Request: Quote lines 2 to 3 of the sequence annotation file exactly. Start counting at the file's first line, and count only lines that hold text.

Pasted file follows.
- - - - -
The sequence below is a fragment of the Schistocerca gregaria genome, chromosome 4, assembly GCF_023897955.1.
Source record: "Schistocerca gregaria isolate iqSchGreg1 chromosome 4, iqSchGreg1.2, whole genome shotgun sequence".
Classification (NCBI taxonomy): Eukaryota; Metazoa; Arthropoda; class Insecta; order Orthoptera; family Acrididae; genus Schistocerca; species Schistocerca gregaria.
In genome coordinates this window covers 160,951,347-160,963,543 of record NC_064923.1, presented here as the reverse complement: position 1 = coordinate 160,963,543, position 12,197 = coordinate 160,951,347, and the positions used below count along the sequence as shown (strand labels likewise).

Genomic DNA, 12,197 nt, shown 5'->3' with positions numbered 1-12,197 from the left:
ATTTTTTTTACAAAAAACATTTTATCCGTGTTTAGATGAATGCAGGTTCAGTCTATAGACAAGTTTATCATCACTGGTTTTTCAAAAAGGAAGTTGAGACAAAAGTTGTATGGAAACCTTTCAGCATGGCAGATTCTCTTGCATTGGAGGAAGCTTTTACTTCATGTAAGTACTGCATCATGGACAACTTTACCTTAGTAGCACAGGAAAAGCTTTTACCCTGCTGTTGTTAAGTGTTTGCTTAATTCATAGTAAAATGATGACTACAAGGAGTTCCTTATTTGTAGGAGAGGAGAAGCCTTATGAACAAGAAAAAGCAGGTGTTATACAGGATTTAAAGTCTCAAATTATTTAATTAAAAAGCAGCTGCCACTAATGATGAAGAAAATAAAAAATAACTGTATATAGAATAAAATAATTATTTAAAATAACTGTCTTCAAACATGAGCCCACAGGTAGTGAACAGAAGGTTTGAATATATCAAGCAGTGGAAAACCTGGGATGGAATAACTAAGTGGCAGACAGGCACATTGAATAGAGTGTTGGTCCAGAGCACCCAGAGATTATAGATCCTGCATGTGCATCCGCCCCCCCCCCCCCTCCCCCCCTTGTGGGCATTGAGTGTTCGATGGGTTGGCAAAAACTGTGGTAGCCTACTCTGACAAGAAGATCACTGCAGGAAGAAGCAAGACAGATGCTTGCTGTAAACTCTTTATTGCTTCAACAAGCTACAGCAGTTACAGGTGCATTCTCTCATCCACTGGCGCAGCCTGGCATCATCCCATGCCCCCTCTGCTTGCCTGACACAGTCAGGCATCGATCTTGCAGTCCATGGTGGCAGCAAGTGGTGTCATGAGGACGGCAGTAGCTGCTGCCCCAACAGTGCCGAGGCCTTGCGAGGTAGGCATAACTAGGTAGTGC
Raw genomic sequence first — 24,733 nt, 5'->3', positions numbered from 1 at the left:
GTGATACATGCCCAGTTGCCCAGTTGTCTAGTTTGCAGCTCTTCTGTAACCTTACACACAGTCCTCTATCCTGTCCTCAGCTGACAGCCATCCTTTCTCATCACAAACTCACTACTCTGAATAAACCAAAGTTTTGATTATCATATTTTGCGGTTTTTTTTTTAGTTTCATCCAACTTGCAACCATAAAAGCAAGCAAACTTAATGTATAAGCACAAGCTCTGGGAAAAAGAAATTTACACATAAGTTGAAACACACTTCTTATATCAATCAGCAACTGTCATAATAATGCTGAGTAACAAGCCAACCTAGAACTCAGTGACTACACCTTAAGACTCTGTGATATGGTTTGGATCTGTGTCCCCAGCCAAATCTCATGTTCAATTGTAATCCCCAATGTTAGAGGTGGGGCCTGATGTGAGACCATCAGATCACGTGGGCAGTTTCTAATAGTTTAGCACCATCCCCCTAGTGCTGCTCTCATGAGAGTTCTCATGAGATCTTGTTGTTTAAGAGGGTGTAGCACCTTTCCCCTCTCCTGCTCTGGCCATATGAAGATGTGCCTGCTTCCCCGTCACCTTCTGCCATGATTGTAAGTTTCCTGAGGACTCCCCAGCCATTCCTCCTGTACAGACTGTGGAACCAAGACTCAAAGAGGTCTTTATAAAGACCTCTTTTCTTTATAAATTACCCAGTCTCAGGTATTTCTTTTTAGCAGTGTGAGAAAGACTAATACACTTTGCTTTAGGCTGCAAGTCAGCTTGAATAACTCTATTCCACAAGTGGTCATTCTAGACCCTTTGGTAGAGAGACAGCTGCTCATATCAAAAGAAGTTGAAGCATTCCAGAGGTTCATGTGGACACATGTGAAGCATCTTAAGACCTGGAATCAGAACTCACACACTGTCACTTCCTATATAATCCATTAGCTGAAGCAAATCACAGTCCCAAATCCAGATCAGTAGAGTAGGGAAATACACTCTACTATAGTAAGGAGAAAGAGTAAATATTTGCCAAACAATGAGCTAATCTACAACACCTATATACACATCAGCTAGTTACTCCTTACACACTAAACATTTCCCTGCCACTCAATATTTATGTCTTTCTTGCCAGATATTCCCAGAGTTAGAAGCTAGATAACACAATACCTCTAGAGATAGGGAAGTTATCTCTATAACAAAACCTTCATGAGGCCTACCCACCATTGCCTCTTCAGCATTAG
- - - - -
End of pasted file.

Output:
Source record: "Schistocerca gregaria isolate iqSchGreg1 chromosome 4, iqSchGreg1.2, whole genome shotgun sequence".
Classification (NCBI taxonomy): Eukaryota; Metazoa; Arthropoda; class Insecta; order Orthoptera; family Acrididae; genus Schistocerca; species Schistocerca gregaria.